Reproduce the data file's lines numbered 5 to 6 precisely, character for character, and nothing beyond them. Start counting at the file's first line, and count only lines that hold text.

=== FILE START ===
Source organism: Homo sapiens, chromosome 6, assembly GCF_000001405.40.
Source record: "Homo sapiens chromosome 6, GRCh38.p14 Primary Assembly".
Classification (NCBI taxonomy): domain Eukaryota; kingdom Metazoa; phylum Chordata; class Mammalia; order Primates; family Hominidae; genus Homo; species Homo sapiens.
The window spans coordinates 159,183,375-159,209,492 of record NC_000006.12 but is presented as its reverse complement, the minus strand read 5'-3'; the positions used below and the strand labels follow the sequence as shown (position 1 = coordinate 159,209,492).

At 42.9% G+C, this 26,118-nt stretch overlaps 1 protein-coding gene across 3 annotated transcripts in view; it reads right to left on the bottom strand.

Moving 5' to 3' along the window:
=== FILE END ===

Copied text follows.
At 42.9% G+C, this 26,118-nt stretch overlaps 1 protein-coding gene across 3 annotated transcripts in view; it reads right to left on the bottom strand.

Moving 5' to 3' along the window: